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EritreaLive interviews Romano Prodi on Europe, elections, the Horn of Africa

Marilena Dolce


Within a year from the installation in Ethiopia of Prime Minister Abiy Ahmed and the subsequent peace agreement with Eritrea, EritreaLive has interviewed Professor Romano Prodi, former president of the Council and former president of the EU Commission, to ask him what he thinks about the new situation in the Horn of Africa. About the roles of Italy and Europe, the situation in Libya and the next European elections.  

A year ago, after the election of Prime Minister Abiy Ahmed, with the new government in Ethiopia, peace arrived for Eritrea. A situation, which has changed the scenario in the Horn of Africa, resuming interrupted relations, not only between Eritrea and Ethiopia, but also between Somalia and Eritrea and between Eritrea and Djibouti. Peace is the necessary political premise for the development of these Countries, how do you envisage now the future of the Horn of Africa? 

I have always followed closely and with interest the events in the Horn of Africa, so I welcomed this peace with much happiness. I know the problems that exist and that there will be, both in Ethiopia and in other Countries, however, peace is a premise for something new to happen.

In previous years, I have travelled many times back and forth between the two capitals, Addis Ababa and Asmara. The war, though, made any dialogue impossible (Editor’s note, after the last conflict 1998-2000, a situation defined as not peace – not war, was established between the two Countries).   

Now an enormous obstacle has been removed. Now Eritrea and Ethiopia can resume normal relations with regards to the circulation of people and a normal economic life. For Eritrea, a country smaller than Ethiopia, with lower population and a smaller domestic market, this situation is certainly positive. But it is so also for Ethiopia, which, in this way, has peace on the border and access to the sea. It is a net gain for both parties. 

This peace is also helping the difficult situation in the rest of the Horn of Africa. I am thinking about Somalia.

And not only that. In this way the biggest obstacle for Italian investments in the Horn of Africa is also removed. The previous situation, in fact frightened entrepreneurs when investments were proposed in the Horn of Africa, an area with huge potential.

Not that the peace between Eritrea and Ethiopia can automatically be extended to other countries, but it certainly makes the context better.

The peace of last July made me very happy because, as I said, I was personally very much engaged in past years, in going back and forth between the two Countries and meeting their former prime ministers, Meles Zenawi and then Heilèmariam Desalegn.

You visited Eritrea and Ethiopia many times, what do you think about the relationship between Italy and Eritrea, which was characterised over time, also by times of great coldness?

Yes, of great tension, also for minor issues …

In 1997 though, as President of the Council, you met President Isaias Afwerki…

Even after that we met many times over. My intention was to erase small misunderstandings and disagreements that had transformed the relationships between Italy and Eritrea into continuous tension. This was the issue for me. Italy has a debt toward Eritrea which, for its part, has an interest in having a strong relationship with Italy.  

I’d also like to add a nostalgic note. The only true Italian city in the world is Asmara. When you go to Asmara you are in Italy. Hotels have Italian names, just like the shops, the cinema and the theatre. There is even the Fiat car station …

I have such fondness for Eritrea. This is also why it seemed only right to commit myself to overcome the frictions with our country. The peace achieved will be the tool not only to normalise relationships, which are already normalising, but also to build new ones.  

If we also had a single market in the Horn of Africa, the possibilities for development and foreign investments would grow enormously.

The problem in Africa is that only three countries are very populated, Nigeria, Egypt and Ethiopia. So if we do not create a single market and allow the free circulation of goods, investments are difficult.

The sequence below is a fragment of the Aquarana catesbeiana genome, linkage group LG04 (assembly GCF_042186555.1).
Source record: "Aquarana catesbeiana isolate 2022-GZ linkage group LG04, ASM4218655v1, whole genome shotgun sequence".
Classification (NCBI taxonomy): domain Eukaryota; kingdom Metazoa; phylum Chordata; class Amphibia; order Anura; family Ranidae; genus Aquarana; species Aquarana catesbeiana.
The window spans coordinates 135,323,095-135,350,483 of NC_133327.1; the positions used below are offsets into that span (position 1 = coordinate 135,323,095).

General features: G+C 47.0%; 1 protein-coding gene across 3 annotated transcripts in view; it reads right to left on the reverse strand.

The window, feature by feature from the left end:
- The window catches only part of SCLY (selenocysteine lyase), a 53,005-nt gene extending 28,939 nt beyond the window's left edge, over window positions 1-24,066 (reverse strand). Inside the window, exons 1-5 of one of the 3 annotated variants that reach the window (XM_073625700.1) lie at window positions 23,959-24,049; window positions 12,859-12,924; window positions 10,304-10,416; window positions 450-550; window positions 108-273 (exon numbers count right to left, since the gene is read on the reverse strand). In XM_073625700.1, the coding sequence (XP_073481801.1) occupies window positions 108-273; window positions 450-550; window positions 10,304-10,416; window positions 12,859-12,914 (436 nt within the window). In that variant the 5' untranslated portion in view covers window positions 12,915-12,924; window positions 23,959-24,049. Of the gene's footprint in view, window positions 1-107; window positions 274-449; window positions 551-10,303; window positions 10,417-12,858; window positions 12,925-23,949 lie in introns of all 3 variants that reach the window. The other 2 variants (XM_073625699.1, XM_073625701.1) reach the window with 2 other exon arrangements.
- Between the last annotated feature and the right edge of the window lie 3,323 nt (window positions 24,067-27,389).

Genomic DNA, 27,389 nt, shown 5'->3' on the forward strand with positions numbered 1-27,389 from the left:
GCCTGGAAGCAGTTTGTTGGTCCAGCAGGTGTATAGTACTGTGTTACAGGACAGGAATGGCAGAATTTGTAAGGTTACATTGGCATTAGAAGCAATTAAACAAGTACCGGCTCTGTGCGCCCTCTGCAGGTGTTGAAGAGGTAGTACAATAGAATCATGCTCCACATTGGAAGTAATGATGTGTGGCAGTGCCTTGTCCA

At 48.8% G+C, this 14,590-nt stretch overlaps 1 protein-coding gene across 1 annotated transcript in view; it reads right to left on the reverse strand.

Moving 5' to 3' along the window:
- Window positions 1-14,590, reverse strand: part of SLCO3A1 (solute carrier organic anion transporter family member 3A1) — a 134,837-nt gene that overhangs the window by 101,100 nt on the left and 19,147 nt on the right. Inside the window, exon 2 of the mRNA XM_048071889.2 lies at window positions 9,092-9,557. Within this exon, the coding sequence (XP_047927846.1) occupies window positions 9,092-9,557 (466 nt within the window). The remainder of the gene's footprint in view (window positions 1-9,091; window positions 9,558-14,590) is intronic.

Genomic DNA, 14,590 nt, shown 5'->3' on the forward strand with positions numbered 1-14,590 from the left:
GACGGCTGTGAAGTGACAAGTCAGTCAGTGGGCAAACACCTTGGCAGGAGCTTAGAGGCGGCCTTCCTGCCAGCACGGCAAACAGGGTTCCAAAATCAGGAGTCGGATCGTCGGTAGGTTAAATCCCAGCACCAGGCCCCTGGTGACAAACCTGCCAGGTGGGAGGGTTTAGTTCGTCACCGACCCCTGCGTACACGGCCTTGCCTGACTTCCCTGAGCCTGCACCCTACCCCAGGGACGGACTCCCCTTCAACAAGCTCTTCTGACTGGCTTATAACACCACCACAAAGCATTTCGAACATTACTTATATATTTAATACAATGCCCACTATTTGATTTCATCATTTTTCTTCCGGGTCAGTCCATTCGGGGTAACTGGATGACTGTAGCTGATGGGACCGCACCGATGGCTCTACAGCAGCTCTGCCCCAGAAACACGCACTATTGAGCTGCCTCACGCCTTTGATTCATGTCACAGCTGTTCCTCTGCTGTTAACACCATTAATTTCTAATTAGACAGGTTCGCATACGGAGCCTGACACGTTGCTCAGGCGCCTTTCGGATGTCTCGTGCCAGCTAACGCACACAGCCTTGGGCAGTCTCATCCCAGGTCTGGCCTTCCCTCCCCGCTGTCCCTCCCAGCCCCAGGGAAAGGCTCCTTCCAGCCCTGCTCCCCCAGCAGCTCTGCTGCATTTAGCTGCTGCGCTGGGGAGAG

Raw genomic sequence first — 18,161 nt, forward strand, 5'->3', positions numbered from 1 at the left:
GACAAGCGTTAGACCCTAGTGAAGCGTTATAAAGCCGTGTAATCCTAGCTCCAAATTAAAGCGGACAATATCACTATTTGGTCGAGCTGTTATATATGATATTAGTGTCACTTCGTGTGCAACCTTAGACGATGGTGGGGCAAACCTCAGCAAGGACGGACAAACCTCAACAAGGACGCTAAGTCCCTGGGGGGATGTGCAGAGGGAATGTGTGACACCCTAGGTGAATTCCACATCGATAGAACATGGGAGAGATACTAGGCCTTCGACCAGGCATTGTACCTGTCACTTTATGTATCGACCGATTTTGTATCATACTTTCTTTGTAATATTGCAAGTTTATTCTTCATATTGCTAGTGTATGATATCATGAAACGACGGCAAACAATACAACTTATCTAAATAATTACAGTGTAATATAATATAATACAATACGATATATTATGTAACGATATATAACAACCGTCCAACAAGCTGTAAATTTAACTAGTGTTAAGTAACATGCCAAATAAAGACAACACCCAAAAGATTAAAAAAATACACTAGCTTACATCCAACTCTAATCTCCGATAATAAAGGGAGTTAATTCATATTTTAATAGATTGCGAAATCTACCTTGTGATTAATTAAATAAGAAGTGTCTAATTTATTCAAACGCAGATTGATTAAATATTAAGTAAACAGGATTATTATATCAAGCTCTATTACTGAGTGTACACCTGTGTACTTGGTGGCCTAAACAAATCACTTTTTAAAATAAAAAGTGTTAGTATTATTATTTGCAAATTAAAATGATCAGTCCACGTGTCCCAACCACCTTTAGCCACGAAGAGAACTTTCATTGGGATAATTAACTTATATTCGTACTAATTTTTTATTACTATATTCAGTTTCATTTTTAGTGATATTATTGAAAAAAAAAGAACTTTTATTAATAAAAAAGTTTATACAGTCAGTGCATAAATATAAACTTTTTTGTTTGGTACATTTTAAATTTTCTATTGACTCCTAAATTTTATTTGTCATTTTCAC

Personally, I am working to promote cultural investments. In order to develop relationships among universities. In this way the countries in the Horn of Africa will have more bonds. It would be a significant political and economic incentive. A contribution towards the normalisation and the pacification of the entire area. 

When I went to Eritrea, for instance, I was very sorry to see that nowadays Italian was only spoken by the eldest.  It is a sad thing, not for nationalist reasons, but because in this way you lose a very important cultural relationship. An authentic bond, important also for Eritreans. To stress the affection that still exists between our countries we must start over from culture.

Africa is a continent undergoing a transformation. It is estimated that in 2050 it will have 2 and half billion inhabitants. A quarter of the world’s population will be in Africa, a continent with a growing economy. Reasons for which Africa is an opportunity rather than a threat…

For sure Africa is an opportunity. And it is so also today. Africa would be an opportunity even if the estimated growth did not occur. The problem is that a united political vision is lacking. Europe looks at Africa with different eyes. France, for instance, looks at French-speaking countries. Nevertheless, the European Union is interested in Africa in its entirety. And to this date the majority of aids for Africa come from the European Commission. However, it is hard to have common goals.

In my opinion this is an enormous mistake. And certainly the existence of a single market would help. In this sense I have seen with much interest the recent decisions of the African Union (AU) relating to the common market. It does not cover the entire continent, there are still countries left outside, but is a good step forward. On the one hand the UA ought to continue this work, whereas on the other hand the European Union should understand the importance of its role.

This doesn’t mean that Europe should compete or contrast China. Quite the opposite. It would be a mistake. It would mean reintroducing  neo-colonial competition. Instead, we must focus on the possible synergies between Europe and China. A condition, which would benefit Africa.

China and Europe must not become unpleasant to Africa. They must demonstrate that they can work together. Without forgetting economic interest, but also without political interferences. It would be important, for Europe, to join economic action and watering down political influence.

China is the only country that sees Africa as a continent. If I am not mistaken, it has diplomatic relations with 51 out of 54 countries. When African leaders are invited to China, there are great celebrations in Beijing.